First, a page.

So much of what we look like is tied to our self esteem and how we feel about ourselves. Think about it, if you are feeling ugly when you look in the mirror, you are probably feeling bad on the inside; and if you are feeling bad on the inside, chances are you feel ugly on the outside.
I know that I have been in that very frame of mind many times, if not most of my life.
As a 3-year-old child my face was mangled in a horrible freak accident. I had been running in the house and carelessly dove face first into a large glass water cooler bottle. My face was split open and was mangled; I received more than a few dozen stitches on my tiny face and my nose was reconstructed through a couple of surgeries, the last one around age 7. Though I don’t remember anything about what the accident did to me mentally during those years, I do remember what it was like growing up and being asked constantly “What happened to your face?” I was questioned, over and over, by strangers about what had happened. I received a lot of attention, on a daily basis. People looked at me, talked to me and wanted to know. I hated it.
As my scars healed over the years and became less visible, people stopped looking. They stopped asking. I didn’t realize that after receiving so much attention for so many years that once it stopped I would begin to feel even uglier than I had felt growing up. I hated that attention when I was receiving it, but once it was gone, I hated the lack of attention even more.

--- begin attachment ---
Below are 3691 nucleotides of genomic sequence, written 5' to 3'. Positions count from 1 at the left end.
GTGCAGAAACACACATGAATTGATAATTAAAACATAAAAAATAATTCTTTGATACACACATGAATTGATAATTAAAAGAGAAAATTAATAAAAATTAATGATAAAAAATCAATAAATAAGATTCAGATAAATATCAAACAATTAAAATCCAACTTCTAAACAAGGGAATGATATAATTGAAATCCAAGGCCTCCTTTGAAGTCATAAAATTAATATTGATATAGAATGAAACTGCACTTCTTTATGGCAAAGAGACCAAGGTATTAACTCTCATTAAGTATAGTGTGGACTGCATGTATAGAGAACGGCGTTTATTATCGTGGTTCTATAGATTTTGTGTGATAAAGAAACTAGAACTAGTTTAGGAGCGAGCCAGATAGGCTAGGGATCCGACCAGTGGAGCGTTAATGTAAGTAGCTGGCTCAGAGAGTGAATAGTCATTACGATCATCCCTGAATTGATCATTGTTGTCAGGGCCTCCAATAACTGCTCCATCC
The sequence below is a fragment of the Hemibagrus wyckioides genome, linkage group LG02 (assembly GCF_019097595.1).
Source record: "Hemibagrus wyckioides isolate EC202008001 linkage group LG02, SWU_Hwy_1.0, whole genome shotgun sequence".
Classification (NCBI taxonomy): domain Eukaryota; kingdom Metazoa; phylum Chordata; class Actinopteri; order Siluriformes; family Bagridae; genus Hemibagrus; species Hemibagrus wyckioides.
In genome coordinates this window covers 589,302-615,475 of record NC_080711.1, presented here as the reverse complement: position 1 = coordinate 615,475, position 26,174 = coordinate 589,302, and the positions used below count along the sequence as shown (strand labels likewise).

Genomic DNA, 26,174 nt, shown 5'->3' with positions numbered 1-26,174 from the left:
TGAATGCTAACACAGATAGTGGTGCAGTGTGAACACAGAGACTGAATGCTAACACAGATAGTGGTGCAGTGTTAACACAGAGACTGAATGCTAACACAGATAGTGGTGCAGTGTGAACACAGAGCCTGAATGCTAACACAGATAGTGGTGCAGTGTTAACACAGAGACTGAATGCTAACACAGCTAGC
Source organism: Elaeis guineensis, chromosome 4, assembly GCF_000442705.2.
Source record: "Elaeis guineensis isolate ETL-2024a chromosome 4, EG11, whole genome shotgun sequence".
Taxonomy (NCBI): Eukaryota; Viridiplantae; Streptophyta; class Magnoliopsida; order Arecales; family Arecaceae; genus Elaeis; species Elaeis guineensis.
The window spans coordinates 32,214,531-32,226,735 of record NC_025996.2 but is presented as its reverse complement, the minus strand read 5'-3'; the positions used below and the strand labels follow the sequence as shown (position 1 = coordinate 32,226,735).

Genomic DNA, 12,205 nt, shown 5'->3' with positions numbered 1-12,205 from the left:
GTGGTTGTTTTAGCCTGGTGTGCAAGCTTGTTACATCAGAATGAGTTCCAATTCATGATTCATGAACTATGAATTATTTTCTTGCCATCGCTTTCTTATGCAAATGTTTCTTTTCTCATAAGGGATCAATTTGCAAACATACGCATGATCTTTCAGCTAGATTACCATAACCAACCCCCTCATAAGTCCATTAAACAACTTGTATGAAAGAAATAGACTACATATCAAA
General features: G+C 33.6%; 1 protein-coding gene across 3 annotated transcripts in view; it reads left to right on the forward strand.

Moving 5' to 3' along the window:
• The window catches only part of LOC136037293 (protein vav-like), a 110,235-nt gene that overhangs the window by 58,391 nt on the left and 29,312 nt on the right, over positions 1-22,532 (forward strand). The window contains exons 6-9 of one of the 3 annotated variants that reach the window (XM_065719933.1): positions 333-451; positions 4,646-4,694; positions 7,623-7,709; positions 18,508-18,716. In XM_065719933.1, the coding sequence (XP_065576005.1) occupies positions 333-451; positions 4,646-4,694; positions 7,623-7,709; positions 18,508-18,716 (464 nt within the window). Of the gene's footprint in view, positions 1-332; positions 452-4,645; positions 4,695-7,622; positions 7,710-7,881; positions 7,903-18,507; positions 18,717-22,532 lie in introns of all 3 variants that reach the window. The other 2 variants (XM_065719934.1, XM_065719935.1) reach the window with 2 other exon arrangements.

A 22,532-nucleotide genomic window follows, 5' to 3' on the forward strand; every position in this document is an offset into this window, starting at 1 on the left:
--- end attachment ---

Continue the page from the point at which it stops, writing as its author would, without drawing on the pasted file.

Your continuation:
I began to change my appearance almost constantly. From the age of 13 I was obsessed with changing my appearance and self; I piled on make up, constantly fussed with my hair. As I aged, every thing about me was in a constant state of change. My hair cuts and color, my clothing, my personalities and even groups of friends changed. The only thing that never really changed was my unrealized need for attention, my endless search for validation and the hatred I felt for my face. It was only in the past few years that I realized how that horrible incident had really deeply effected me.
I was in my late 20’s when I first began to understand. I slowly became obsessed with wondering what I would look like if the accident never occurred. What would my nose really look like? Would my face be symmetrical like my daughters? Would I have been as beautiful as she is? I would look in the mirror and fantasize about how different my life would have been had that never happened. It took me about 6 years to directly link the accident to my lack of self-esteem, constant need for change, and my endless desire for attention and validation.
While I am still working on accepting that I can’t change the past or will ever know what my life would have been like if the accident never occurred, I am glad to link most of my internal conflicts to something solid and specific. It’s a closure of sorts. And while it may have taken me 29 years to understand these things about myself, I am glad to finally understand and know what has been so wrong with me. Today I am thankful that the accident wasn’t worse. I am not blind, as the doctors had originally feared, I am not a vegetable and I am alive. It could have been so much worse. While I may not be happy about any of it ever occurring, it really could have ended up being so much worse.
Do you suffer from low self-esteem? Can you link it to a specific event in your own life?